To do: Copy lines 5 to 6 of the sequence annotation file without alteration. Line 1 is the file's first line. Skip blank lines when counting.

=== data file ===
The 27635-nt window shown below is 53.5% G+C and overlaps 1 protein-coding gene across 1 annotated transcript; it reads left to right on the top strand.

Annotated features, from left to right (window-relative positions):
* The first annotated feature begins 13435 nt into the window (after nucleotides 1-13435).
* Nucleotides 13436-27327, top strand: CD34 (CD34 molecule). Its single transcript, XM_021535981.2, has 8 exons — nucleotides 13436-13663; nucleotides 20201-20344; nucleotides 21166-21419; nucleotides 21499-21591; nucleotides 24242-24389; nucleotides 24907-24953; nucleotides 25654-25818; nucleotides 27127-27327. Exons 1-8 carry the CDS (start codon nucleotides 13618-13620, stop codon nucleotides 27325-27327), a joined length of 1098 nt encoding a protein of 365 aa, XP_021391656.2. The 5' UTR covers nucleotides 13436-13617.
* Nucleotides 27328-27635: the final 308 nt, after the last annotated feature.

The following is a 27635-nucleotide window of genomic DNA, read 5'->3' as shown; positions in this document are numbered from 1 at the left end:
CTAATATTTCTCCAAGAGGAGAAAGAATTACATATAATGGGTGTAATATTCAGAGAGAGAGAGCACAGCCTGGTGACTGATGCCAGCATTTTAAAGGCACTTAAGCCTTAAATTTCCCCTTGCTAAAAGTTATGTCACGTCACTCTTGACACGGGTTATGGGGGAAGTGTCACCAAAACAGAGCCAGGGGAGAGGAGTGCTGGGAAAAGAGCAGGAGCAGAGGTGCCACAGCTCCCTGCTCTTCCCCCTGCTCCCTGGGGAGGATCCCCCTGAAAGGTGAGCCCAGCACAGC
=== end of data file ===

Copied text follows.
* Nucleotides 27328-27635: the final 308 nt, after the last annotated feature.

The following is a 27635-nucleotide window of genomic DNA, read 5'->3' as shown; positions in this document are numbered from 1 at the left end: